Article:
From high school dropout to U.S. Gates Cambridge scholar

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BERKELEY — Justin Park dropped out of high school when he was 16, finding it too confining and thinking he could learn a lot more outside the classroom. For the next 20 years, Park tried his hand at manual labor jobs and the military before returning to school at the University of California at Berkeley. There, he earned a degree — as well as one of the world’s highest honors for a scholar.

Park is one of 40 Americans and 100 students worldwide recently chosen in a tough competition to attend the University of Cambridge in England as 2013 Gates Cambridge Scholars.

The elite Gates Cambridge Scholarship includes support for a full year of graduate studies and is awarded on the basis of the candidate’s academic excellence. There also needs to be a good fit between the scholar and the University of Cambridge and evidence of leadership potential and a commitment to improving the lives of others.

“It’s surreal and unbelievable,” says Park, who hopes to become an English professor.  “I’m still pinching myself.”

Justin Park

Justin Park, a recent graduate of UC Berkeley’s English Department, has gone from hating school during his teen years to pursuing a Ph.D. Later this year, he will head to Cambridge University as a Gates Cambridge Scholar of 2013. (Kathleen Maclay photo)

For Park, the road to Cambridge wasn’t always so clear. After dropping out of high school, he held a string of odd jobs. He cracked crab at San Francisco’s Fisherman’s Wharf, worked as a bike messenger, painted houses, washed dishes, waited on tables and tended bar. Through it all, he retained a lofty vision of himself as a poet or writer.

After a couple of years, the Sacramento native decided he wanted to see more of the world and joined the U.S. Navy. During his four-year tour, Park served aboard the USS Rodney M. Davis in Japan and on bases in San Diego and Indiana.

Back home, he resumed restaurant work. But he says his love of literature drew him back to school for a few English classes. He had earned his high school equivalency certificate before joining the Navy, so he enrolled at  City College of San Francisco, where a couple of his professors encouraged him to dream bigger — to transfer to UC Berkeley. Park tried, and made it.

Park acknowledges that the transition to full-time university studies was a bit rough. But he credits the English Department’s Chernin Mentoring Program, which puts new students in a small group of English majors alongside a graduate-student mentor, with pulling him through.

“It’s a great way to build community and get a feel for the major,” Park says.

New students at UC Berkeley should reach out to professors and others to ask questions and get acquainted, he advises: “If you do Berkeley on your own, it’s incredibly daunting and you can easily lose out on the best things Berkeley has to offer.”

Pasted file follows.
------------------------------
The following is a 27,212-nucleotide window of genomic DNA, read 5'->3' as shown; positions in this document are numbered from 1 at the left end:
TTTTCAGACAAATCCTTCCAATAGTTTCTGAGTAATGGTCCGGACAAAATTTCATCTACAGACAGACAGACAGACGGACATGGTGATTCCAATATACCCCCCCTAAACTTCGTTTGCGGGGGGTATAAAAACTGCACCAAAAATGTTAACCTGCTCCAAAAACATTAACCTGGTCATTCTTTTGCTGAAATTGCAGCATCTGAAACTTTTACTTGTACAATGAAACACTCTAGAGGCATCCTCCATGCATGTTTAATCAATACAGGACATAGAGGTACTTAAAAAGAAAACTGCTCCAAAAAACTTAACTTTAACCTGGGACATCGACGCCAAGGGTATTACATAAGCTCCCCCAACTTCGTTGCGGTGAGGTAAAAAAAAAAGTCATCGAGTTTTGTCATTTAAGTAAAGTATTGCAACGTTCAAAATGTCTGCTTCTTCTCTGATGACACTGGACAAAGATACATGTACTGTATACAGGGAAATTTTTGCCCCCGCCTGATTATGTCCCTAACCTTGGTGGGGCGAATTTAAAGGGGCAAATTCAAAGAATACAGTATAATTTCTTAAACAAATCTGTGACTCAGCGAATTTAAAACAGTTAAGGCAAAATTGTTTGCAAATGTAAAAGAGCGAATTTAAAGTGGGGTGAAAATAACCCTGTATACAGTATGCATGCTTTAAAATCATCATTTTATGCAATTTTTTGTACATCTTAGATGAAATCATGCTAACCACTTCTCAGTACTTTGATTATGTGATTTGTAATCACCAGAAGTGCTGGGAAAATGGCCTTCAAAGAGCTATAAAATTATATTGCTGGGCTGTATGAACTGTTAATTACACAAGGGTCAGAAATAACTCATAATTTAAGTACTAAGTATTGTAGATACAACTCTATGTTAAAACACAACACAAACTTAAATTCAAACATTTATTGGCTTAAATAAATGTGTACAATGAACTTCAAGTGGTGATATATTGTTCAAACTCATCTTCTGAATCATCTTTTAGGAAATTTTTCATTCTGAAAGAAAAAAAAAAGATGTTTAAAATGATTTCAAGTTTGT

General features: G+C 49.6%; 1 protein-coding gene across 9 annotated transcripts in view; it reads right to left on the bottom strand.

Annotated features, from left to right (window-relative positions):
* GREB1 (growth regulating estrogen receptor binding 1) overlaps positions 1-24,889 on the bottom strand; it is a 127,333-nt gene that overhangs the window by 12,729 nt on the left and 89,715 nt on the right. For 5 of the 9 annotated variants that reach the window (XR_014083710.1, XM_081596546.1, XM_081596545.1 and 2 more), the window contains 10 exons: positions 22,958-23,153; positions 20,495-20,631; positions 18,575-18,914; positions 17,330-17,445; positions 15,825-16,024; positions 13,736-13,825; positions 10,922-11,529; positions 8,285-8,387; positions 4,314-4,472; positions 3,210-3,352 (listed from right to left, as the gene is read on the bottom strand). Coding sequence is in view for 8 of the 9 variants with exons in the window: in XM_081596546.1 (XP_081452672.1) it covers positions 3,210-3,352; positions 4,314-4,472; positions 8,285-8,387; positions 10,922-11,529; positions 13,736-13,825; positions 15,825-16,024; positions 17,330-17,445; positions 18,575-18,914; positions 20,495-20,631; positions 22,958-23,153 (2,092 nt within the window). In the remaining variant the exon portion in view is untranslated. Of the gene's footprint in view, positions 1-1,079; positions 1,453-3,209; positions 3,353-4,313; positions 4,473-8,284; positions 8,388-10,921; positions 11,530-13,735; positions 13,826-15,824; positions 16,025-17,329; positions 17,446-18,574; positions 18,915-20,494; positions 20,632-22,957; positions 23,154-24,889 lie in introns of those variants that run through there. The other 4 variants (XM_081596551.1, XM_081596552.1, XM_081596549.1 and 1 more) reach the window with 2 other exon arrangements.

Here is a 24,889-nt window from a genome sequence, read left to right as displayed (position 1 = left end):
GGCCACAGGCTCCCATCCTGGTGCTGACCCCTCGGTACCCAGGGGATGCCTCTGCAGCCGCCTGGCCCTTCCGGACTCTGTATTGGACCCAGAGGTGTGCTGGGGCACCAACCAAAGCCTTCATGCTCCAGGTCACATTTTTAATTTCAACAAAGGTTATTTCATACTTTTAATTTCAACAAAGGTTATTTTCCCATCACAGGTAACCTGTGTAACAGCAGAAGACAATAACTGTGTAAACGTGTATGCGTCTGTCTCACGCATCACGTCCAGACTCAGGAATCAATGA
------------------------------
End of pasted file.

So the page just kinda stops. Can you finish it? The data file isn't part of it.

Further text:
Emily V. Thornbury, an assistant professor of English, praises Park. “When he was in my Old English class, he was generous and helpful to his fellow students in an inimitably upbeat, self-effacing kind of way,” said Thornbury. “He’s going to be a wonderful teacher as well as a great researcher.”

Katherine O’Brien O’Keeffe, chair of UC Berkeley’s English Department, recommended that Park pursue the Gates Cambridge honor, calling him “an immensely talented student of Anglo-Saxon England” who “shows Berkeley English at its best.”

Looking back, Park cautions against dropping out of high school. Instead, he urges students to move toward their dreams, rather than away from their challenges.

“The reason I left high school wasn’t because I didn’t want to learn,” said Park. “It was because I felt I could learn more on my own and that the most interesting things were going on outside the classroom. Of course, now I find plenty of interest going on inside the classroom.”

Park will arrive in Cambridge in September and immerse himself in Anglo-Saxon, Norse and Celtic studies, particularly what the literature about St. Swithun, an Anglo-Saxon bishop, and his posthumously discovered miracles might say about societal attitudes toward the poor, sick and criminalized.

Park will be heading to Cambridge University. The scene above shows the Mathematicians’ Bridge at Cambridge. Photo courtesy of Wikipedia Commons.

He credits his research interests to his own father’s dinnertime tales of his career as a nurse and of his daily dealings with the sick and infirm, “who most of us tend to shun, but for my father were people who deserved dignity and respect.”

His research also reflects some of the personal interactions he had during his years of work and in the Navy with people on the margins of society.

“Often I found myself confronting assumptions I had made about people without even realizing I had made them,” Park said. “I generally assumed that someone who was homeless had something ‘wrong’ with them — some history of mental illness or drugs…My own personal experiences told me that, sometimes, the individuals on the fringe of any society have the best view into the heart of that society.”

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A list of English Department alumni and what they are doing today:

A spring 2012 video about the Chernin Mentoring Program is online.